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Co-assessment provides teaching partners with opportunities to consider their students’ individual strengths and needs by reviewing available student assessment data to establish shared instructional goals and objectives. Collaborative assessment practices allow teachers to decide the need to further build students’ background knowledge or the requisite for re-teaching and review in either or both partner languages. Although the analysis of standardized assessment scores provides some information, for teaching teams to establish pertinent learning objectives, we urge the examination of additional data such as local school assessments in both partner languages, unit tests in both partner languages, bilingual project-based outcomes, bilingual writing samples, learning summaries, bilingual journal writing, student observations, and other formal and informal evaluations. Comprehensive data collection and analysis reveal a more holistic picture of students’ progressions to then determine individual student needs which may be used more effectively for dual language linguistic, instructional, and programmatic bridging, planning follow-up, and continued instruction for biliteracy.


Co-reflecting on educational practices has many aspects, and it frequently sets the parameters for the next collaborative instructional cycle. Reflection provides insight into whether strategies and resources used during lessons are affecting student learning and can be particularly useful when teaching teams want to hone their collaborative skills. Successful teaching partners often reflect on both their challenges and successes to refine instruction. As we transform our collaborative practices in dual language education to be truly multidimensional, we must also shift our actions to increase our collaborative reflections. Biliteracy development is based on the intertwining of both languages, a process we all agree to describe as deeply complex. Stephen Brookfield (2017) suggests that we view what we do and how we form assumptions about the teaching-learning process that takes place in our classrooms through four different lenses. We’ve adapted them for the dual language context:

  1. The students’ eyes:
    What are the students seeing and experiencing as they assess their own and each other’s multilingual/multiliteracies development?
  2. Our colleagues’ perceptions:
    What are our colleagues seeing and experiencing within the collaborative assessment processes that are reflective of sociocultural competencies?
  3. Our own personal experiences:
    What have we experienced in the past that is similar or different than our MLs’? What connections can I make my own sense of critical consciousness?
  4. Relevant theory and research:
    What do related educational theory and research have to say about these experiences as they align with all four pillars of dual language education?

We recognize that collaborative educators dedicate significant time and resources to the three aspects of the collaborative cycle: co-planning, co-teaching, and co-assessing. We take the stance that co-reflection is a must-have, a critical aspect of the cycle whereby experiences provide empowering motivators to consistently renew the full instructional cycle.

What’s Next?

We remain steadfast to continue our efforts for breaking down the monolingual wall and, we advocate for dual language educators to collaborate with national- and state-level policymakers, community and school leaders, immigrant students and families, and others seeking multilingual schooling for integrated collaborative instruction. Dual language programs and instructional practices must be based on based on the equity principle that multilingual learners avoid isolation from their English-speaking peers for biliteracy development. For students to have a welcomed sense of belonging and thrive academically, they need to be taught by subject-specific experts, that is the dual language content and grade-level teachers who are committed to promoting biliteracy development along with developing MLs’ English-language skills. Therefore, strategic multilingual collaboration practices between dual language teachers and ELD specialists ensure instruction is provided by language-development professionals for students to learn the core curriculum in both program languages. A conclusive representation of what we embrace and honor for success may be demonstrated through the words of Margarita Calderón and her colleagues as they claim, “the success of dual language programs depends on collaboration between teachers, administrators, and students. In a dual language school, teachers are well-prepared to co-teach and students to co-learn” (p. 163). Thus, collaboration is perceived to be the norm, simply stated, a solid necessity for breaking down the monolingual wall.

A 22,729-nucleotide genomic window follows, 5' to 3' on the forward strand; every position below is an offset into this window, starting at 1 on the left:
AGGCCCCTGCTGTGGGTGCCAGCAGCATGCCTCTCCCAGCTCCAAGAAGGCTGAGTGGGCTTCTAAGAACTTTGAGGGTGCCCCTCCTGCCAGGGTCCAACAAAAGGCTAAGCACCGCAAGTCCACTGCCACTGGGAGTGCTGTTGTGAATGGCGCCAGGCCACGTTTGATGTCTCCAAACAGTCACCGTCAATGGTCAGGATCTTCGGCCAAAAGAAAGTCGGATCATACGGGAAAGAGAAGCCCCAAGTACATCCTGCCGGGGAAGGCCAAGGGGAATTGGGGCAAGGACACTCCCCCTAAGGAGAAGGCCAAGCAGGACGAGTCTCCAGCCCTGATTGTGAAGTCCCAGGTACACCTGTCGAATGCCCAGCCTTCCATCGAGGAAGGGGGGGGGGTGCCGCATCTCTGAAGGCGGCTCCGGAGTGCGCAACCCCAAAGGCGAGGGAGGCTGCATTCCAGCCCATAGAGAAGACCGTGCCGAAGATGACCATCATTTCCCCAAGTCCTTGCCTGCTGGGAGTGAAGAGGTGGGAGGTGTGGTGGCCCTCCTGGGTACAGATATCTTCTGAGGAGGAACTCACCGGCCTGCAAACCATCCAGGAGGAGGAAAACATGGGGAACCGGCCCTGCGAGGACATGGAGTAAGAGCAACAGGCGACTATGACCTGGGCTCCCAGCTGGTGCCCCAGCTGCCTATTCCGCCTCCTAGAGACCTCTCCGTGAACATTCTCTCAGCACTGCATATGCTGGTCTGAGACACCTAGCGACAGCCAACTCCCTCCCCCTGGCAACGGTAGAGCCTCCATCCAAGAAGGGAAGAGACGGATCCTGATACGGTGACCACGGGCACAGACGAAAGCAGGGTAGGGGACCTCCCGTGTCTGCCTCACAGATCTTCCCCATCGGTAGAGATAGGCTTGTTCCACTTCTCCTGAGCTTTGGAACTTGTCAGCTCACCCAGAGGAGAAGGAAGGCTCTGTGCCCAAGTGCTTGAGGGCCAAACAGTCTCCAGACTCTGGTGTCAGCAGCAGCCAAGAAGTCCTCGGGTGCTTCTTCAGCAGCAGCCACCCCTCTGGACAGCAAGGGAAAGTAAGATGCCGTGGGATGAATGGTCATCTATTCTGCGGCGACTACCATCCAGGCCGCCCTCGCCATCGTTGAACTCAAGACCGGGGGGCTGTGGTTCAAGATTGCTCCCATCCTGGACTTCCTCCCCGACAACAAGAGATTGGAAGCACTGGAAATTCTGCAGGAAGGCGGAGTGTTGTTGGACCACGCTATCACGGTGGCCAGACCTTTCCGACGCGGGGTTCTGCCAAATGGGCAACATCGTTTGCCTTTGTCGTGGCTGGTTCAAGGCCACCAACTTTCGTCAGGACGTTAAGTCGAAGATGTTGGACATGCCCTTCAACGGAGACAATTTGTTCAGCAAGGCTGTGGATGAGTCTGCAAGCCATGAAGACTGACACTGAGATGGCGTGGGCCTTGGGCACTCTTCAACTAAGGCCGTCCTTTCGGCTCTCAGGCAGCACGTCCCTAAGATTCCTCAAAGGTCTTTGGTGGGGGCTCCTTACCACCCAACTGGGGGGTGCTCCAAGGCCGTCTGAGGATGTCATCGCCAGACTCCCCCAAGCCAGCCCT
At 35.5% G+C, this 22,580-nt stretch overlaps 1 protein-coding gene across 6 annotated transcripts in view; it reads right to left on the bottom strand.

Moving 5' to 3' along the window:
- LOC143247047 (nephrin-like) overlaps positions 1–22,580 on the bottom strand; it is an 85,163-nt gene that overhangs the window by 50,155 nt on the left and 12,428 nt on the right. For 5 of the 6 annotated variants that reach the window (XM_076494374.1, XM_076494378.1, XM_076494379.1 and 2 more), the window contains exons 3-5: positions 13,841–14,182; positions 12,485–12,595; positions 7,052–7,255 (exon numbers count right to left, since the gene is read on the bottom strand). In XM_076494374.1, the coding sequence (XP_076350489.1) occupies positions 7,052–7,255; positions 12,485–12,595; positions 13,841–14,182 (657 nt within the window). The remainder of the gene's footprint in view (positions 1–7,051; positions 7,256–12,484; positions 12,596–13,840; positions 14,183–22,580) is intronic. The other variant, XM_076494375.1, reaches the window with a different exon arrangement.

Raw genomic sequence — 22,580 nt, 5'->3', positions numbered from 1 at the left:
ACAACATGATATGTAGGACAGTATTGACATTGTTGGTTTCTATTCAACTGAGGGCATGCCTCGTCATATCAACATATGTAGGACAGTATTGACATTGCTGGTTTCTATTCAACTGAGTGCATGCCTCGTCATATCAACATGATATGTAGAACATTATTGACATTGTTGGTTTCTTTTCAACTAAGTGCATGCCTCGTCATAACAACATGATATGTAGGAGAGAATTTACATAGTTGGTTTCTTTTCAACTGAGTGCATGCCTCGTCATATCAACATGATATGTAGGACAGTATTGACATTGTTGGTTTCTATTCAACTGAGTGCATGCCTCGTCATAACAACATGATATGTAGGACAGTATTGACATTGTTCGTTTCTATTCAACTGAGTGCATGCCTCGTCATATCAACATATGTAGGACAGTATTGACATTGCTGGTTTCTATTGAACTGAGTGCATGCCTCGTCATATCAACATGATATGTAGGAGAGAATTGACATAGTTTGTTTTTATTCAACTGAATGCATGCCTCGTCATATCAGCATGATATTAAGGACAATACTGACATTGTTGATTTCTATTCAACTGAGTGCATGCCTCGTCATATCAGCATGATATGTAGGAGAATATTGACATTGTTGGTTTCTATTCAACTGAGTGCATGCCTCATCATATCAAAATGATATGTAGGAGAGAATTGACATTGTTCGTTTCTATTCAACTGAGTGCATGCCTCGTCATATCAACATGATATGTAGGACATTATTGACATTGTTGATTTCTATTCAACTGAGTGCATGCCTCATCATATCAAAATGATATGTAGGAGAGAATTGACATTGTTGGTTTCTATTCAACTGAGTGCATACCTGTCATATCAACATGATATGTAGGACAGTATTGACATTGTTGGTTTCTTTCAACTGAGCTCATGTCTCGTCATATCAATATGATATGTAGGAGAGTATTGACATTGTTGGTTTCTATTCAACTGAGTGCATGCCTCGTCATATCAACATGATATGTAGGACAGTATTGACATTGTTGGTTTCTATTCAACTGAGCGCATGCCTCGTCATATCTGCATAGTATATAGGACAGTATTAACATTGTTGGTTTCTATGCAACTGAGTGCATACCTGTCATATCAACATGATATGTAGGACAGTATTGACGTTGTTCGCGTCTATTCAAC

Brookfield, S. (2017). Becoming a critically reflective teacher (2nd ed.). Jossey-Bass.

Calderón, M., Espino, G., & Slakk, S. (2019). Integrating language, reading, writing, and content in English and Spanish. Velázquez Press.

Honigsfeld, A., & Dove, M. G. (2019). Collaborating for English learners: A foundational guide to integrated practices. Corwin.

Lachance, J., & Honigsfeld, A. (2023). Collaboration and co-teaching for dual language learners: Transforming programs for multilingualism and equity. Corwin.

Andrea Honigsfeld is a TESOL professor at Molloy University, NY, author/consultant, and sought-after international speaker, whose work primarily focuses on teacher collaboration in support of multilingual learners. She is the co-author/co-editor of over 30 books, eleven of them bestsellers.

Joan Lachance is an Associate Professor of TESL at UNC Charlotte, NC. author/consultant. As the co-author of the National Dual Language Education Teacher Preparation Standards ©️ she designs and delivers professional learning on teacher preparation nation-wide which primarily focuses on dual language educator collaboration, especially for multilingual learners. She is the author/coauthor of numerous manuscripts and books.